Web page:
£14.5m ‘Stockroom’ proposal aimed at reinvigorating Stockport town centre

Stockport is pioneering an innovative £14.5m plan to increase footfall in the town centre and inspire a love of learning in children and adults.

Stockroom is the working title for a new, universal, ‘Learning and Discovery Store’ which will repurpose large areas of empty retail space in the Merseyway Shopping Centre around Adlington Walk into a mixed-use learning, culture and events space.

It is part of plans to help reinvigorate the area as town centres across the UK struggle to recover from the decline in traditional retailing and the impact of COVID-19.

Stockroom will be an inclusive and accessible space which will support the people of Stockport to learn new skills, practice arts and crafts, enjoy live music and performances and benefit from cutting-edge learning and IT facilities.

It will be larger than a football field and be a destination which is packed with activities to attract people of all ages and tastes to Stockport town centre as a place to visit and spend time with friends and family.

The council has been busy drawing inspiration from highly successful schemes elsewhere, including the Idea Store in London, Storyhouse in Chester and the Lightbox in Barnsley where learning, cultural and community services have been put right in the heart of the high street.

Storyhouse has been a huge success attracting more than one million visitors a year to a multi-use facility in the city centre, becoming home to 150 community groups and driving a significant increase in reading with loans of children books increasing by more than 50%.

After creating new mixed-use town centre libraries and cultural hubs, visitor figures at Tower Hamlets’ Idea Stores quadrupled from 550,000 to more than two million.

As well as increasing footfall, the council wants Stockroom to inspire a love of learning in children and young people and help the borough to address the underperformance of educational attainment, particularly at ‘A’ Level and among children in disadvantaged areas or with special educational needs or disabilities.

Stockport has already won government funding for Stockroom after the council was successful in securing £14.5m from the Government’s ‘Future High Streets Fund’ which aims to renew and reshape high streets up and down the country.

Stockroom is part of the council’s ‘Whole Town Plan’ which has been a catalyst for the centre of Stockport to undergo a radical and exciting £1bn programme of investment.

The council is exploring a wide range of uses for Stockroom, from culture, leisure and hospitality to spaces for businesses, community groups, and health services.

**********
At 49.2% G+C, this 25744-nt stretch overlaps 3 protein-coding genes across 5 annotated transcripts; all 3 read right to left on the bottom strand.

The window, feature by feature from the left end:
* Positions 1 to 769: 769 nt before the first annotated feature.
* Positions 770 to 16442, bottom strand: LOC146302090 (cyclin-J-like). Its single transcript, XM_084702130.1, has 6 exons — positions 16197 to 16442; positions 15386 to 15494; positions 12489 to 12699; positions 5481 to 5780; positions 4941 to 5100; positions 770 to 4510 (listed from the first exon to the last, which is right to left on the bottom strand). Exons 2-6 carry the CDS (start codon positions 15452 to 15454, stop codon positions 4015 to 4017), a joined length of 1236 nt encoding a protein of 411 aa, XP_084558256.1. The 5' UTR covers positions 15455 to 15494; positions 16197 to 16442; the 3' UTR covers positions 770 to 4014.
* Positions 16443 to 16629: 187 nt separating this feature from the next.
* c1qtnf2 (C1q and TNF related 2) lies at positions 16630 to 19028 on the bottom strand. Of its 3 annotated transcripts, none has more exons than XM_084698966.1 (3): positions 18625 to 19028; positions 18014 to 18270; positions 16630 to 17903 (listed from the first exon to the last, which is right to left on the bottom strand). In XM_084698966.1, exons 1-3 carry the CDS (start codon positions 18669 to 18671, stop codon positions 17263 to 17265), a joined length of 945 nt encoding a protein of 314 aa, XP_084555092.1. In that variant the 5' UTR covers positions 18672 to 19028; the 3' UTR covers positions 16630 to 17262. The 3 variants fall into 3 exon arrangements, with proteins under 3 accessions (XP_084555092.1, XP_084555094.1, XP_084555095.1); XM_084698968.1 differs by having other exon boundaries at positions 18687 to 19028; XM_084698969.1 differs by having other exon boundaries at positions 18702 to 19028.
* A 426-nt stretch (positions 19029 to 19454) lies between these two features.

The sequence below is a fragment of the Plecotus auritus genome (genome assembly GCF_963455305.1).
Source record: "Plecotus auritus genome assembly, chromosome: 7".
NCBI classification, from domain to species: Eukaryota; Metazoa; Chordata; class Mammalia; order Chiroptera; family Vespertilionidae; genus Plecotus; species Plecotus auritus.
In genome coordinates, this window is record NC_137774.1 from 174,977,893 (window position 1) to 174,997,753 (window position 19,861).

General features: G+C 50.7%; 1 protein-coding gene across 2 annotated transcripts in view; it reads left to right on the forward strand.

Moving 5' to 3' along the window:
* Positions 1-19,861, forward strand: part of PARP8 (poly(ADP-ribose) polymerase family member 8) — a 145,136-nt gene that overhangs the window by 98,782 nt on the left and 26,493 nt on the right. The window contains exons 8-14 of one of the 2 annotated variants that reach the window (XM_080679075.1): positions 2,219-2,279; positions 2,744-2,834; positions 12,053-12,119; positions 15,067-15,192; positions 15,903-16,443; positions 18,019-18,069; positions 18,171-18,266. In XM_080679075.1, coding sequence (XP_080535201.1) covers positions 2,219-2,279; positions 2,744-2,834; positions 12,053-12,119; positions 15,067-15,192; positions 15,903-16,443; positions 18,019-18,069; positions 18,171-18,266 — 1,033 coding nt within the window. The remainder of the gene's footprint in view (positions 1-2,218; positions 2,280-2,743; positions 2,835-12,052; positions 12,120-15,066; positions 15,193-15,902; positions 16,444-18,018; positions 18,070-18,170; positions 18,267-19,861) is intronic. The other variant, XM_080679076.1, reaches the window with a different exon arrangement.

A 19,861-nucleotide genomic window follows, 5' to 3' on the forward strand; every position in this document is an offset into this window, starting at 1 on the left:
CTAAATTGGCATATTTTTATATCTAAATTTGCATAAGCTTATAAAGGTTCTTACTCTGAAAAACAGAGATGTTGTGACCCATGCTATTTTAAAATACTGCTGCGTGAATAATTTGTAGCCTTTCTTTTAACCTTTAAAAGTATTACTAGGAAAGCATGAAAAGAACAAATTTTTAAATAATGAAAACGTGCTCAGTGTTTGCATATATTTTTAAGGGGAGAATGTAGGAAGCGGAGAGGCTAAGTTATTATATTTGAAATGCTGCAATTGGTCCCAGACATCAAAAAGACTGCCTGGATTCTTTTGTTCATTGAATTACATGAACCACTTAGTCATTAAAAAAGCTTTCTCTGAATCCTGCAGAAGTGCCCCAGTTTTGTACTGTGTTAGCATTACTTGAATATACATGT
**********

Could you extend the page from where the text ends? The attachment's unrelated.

It also has the potential to be used for celebrations such as weddings and to provide a single doorway for council services such as registering a birth or other life events and offer ‘best in class’ new toilets and enhanced provision for people with a disability, including a ‘Changing Places’ facility.

The council is keen for the people of Stockport to shape the future of Stockroom by telling the local authority what activities and services they most want to bring to the town centre.

The initial engagement with residents on the Stockroom proposals will run from today (July 5) until August 1.

Cllr David Sedgwick, cabinet member for citizen focus and engagement at Stockport Council, said: “We are very proud to have secured £14.5m of government funding to deliver a new learning and discovery centre which we are confident will bring hundreds of thousands of additional visitors to Stockport town centre and transform a key town centre location into a valuable mixed purpose facility for children and young people of all ages.

“We are now embarking on an extensive engagement exercise in July where we want our residents to help shape what goes into Stockroom.

“I would encourage everyone to take part and help us create something special in Stockport.”

A survey on the proposals is at https://stockroomstockport.uk.engagementhq.com to gauge residents’ views on initial plans and encourage additional suggestions for potential usages.

For more information visit https://stockroomstockport.uk.engagementhq.com or pick up a leaflet from council offices or Merseyway.

If there is support to create a 21st century library offer within Stockroom, this may result in library services being relocated from the existing Central Library Building on the A6.

However, a formal consultation on the relocation of library services from the existing Central Library building would be held before any decision was made.

This would include consulting people about potential alternative uses for the current Central Library building.

No decision about the future of the Central Library building or the service it provides would be made without full consultation with the people of Stockport, including those people who currently use the library, the council said.

There may also be support for relocating other council services such as birth and marriage registration to Stockroom, and it should also be noted that this may also mean they might be moved from their current location to Stockroom.

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